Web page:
Following Jesus of Nazareth

Unless the grain of wheat falls into the ground

‘Unless the grain of wheat falls into the ground and dies it remains alone. I am not dead, therefore I am alone. Pray for my conversion so that in dying I may bear much fruit.. Jesus wants me to build this double family (Little Brothers and Little Sisters). How can I work to this end? By imploring, by offering, myself, by dying, by sanctifying myself, by loving Him…..Our Lord is in a hurry. This hidden life of Nazareth, so poor, so abject and recollected is not imitated.’

Some years after his death in 1916, Madeleine Hutin, obliged by her ill health and duty to her widowed mother to live out her own form of ‘hidden life’ , yearned to imitate it. In Charles de Foucauld she saw the concrete, living expression of the Gospel message and especially the life of Nazareth. She was drawn to his total poverty, to the way in which he had sought to share his life with people whom all others had forsaken. She was drawn above all to 'love in all its fullness'. She identified with Charles de Foucauld's limitless love for Jesus which meant that he had been prepared to go to the ends of the earth 'crying the gospel with his life'. Like him she felt willing to die in the Gospel cause and even yearned for such a death as an expression of love.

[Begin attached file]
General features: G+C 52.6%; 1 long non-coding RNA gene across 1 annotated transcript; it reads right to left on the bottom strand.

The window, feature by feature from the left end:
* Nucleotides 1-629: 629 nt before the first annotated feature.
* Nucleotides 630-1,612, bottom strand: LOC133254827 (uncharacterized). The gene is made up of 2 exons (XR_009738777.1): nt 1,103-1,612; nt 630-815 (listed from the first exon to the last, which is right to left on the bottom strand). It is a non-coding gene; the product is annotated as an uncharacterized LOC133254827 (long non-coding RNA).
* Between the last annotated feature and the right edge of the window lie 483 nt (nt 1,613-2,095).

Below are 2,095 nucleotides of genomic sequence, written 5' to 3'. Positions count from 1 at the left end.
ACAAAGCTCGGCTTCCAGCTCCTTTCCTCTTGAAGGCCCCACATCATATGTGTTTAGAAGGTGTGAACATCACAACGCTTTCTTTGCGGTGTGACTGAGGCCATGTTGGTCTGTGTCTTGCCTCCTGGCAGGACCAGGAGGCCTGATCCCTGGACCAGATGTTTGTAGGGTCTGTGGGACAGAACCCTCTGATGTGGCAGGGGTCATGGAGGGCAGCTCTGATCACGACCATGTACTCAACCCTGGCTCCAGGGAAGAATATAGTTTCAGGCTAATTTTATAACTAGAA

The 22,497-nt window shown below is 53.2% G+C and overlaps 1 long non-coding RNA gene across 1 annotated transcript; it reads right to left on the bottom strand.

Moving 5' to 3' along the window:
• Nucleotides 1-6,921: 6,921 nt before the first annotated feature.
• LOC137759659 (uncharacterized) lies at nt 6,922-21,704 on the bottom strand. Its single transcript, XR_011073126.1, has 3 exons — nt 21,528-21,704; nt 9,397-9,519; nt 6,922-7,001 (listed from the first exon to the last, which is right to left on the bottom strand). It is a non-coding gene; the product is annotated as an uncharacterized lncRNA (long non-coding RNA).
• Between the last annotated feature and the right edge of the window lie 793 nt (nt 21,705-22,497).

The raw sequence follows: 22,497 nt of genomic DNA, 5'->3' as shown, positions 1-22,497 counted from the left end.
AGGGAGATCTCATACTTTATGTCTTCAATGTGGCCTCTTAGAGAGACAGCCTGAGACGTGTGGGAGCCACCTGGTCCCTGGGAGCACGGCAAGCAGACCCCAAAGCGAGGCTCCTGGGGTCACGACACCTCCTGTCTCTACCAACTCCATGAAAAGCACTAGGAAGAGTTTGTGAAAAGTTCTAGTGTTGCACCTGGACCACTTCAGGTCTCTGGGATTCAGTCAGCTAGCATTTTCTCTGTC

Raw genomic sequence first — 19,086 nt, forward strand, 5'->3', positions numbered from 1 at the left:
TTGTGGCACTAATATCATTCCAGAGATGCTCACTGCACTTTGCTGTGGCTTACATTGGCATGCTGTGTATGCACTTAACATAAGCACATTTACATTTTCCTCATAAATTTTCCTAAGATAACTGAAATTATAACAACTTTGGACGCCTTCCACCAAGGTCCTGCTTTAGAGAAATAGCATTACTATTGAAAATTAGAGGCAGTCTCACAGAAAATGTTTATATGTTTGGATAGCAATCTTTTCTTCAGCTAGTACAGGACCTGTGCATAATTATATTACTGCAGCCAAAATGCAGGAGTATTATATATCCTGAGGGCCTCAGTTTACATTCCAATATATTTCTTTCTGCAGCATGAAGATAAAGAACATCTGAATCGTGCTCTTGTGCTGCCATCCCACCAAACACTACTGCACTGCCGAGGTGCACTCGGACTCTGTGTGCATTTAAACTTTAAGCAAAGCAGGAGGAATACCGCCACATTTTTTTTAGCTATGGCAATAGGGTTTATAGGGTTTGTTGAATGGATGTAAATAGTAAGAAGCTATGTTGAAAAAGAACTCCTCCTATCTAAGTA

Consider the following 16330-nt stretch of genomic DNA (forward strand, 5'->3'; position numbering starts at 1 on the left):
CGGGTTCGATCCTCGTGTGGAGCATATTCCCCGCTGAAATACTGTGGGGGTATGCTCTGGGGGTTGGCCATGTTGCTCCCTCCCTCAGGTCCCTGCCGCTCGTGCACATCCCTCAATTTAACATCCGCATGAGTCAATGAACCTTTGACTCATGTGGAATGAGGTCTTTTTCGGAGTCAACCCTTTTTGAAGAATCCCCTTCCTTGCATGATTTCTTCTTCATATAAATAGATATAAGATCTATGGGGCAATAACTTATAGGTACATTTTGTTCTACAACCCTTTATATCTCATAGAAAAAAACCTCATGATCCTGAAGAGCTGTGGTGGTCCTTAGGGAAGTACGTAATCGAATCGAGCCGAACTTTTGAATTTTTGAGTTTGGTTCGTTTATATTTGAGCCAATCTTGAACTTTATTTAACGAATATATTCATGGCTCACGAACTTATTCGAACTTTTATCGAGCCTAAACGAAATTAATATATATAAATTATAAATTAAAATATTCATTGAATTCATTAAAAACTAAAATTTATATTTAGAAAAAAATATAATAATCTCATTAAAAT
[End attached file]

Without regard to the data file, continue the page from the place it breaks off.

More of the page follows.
All this we can infer with hindsight. As she waited for the God whom she frequently referred to as the 'Master of time and of the impossible' to answer her prayer to leave for the Sahara, she spoke little even of Charles de Foucauld. Her private preoccupations found their way into her church activities. She produced a 'tableau vivant'. It depicted the successors to Charles de Foucauld. On a pure white altar stood a beautiful monstrance, while at the foot of the altar was a group of Little Brothers and Little Sisters with beyond them, Arabs, old and young. But when she actually spoke of her 'dream', nomads, gypsies and lepers were somehow mingled without, she acknowledged, any apparent logic.